Scott Tibbs
Posted by Hoosier Review, 03-01-2003

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Misconceptions on judging and legislating morality

"Judge not, that ye be not judged." Matthew 7:1

This phrase, used by Jesus in the Bible, is one of the most commonly repeated passages from the Bible after John 3:16. Most people have seen and heard this verse used so many times they it’s almost second nature to them. Unfortunately, the verse has lost its meaning as the context in which Jesus said it.

The next four verses give more insight into what Jesus meant when He spoke these words. What Jesus is saying here is to not judge as a hypocrite. The Pharisees would look down on other people, puffing themselves up while ignoring their own sin. Jesus did not condemn judgment of sin; He condemned the self-righteous arrogance of Judea’s religious leaders. In fact, the Bible not only allows Christians to judge, it in some cases commands it. The church is commanded to disassociate itself from a member engaged in serious sexual sin in I Corinthians 5. Is the account of Jesus throwing the moneychangers out of the Temple in Matthew 21:12-13 an example of Jesus being non-judgmental? When Jesus called the Pharisees hypocrites, was He judging?

The admonition to not judge is in itself judgmental and therefore illogical. If it is wrong to judge, then how can one judge another for passing judgment on someone’s actions?

When one thinks about it logically, does the admonition to “judge not” make sense when taken by itself? Should Christians refrain from judging those who physically or sexually abuse children, or commit murder? If there were no God at all, then judging would still be necessary in this regard. Even the people who misunderstand this Matthew 7:1 understand at some level that judgment is required. If we cannot judge, then we cannot discern right from wrong, and the church cannot condemn sin.

Judging is fundamental to our criminal justice system. Without it, we would have anarchy. And in order to have something to judge, we must have standards we use to apply that judgment. But where do we find these standards?

A common refrain we hear is that we cannot “legislate morality”. This is often used with respect to abortion, but also to issues like homosexual rights and the content of the entertainment industry.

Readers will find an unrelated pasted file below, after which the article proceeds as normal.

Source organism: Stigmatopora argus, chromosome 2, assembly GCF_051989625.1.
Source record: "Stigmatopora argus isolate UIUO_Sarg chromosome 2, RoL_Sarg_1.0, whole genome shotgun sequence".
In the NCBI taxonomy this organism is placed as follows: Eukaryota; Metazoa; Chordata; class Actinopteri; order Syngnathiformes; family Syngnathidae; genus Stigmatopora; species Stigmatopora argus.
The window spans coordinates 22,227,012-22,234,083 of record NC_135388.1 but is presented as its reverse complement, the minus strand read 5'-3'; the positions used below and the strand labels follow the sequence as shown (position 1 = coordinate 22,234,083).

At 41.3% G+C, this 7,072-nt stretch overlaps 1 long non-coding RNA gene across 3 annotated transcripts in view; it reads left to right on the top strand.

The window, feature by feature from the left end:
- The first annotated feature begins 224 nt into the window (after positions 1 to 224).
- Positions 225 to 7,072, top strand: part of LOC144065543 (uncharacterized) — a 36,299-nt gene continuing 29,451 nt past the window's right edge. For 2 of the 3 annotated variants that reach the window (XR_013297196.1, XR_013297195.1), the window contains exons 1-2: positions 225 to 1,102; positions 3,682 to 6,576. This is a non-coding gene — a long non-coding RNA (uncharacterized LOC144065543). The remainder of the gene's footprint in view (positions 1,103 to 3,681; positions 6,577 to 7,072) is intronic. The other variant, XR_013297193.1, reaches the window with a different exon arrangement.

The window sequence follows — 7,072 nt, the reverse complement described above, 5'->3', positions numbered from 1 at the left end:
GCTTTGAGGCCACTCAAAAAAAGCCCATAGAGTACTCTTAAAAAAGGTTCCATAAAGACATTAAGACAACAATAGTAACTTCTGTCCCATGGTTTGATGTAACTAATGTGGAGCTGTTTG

This sentiment, like "judge not", looks good on the surface. If it is possible for the legal system to change someone's morals, it's highly unlikely. Laws on a divisive moral issue may not be enforcable. A closer examination, however, reveals the faults in the argument.

The fact of the matter is that all laws legislate morality in some form or another. Laws against theft or murder reflect a moral code forbidding harm against another person. Should these laws be abolished to avoid "legislating morality"? Bloomington City Council member Andy Ruff (D, at-large) recognized last summer that morality must play a role in legislative decisions. His comments are summarised on the City Web site as follows:

(Ruff) said that personal moral principles weigh in each decision made and related the recent resolution supporting Crane Naval Warfare Center. He said that he supported the resolution but had to struggle with serious concerns about the US Military’s actions in propping up of right wing dictatorships and funding questionable squads of fighters in countries. He said he was not comfortable with Sherman’s assertion that moral decisions should not weigh into legislative decisions.
Instead of making blanket statements that we cannot "legislate morality", people should offer a more logical solution, deciding which moral principles should be codified into law. As a libertarian conservative, I believe that government should prohibit individuals or groups from harming other people or should provide a legal system where harm can be compensated through restitution, or both. Actions that do not cause harm to other people, or only harm a consenting adult, should be allowed to the extent practically possible. This way, personal liberty is maintained, while the innocent are protected.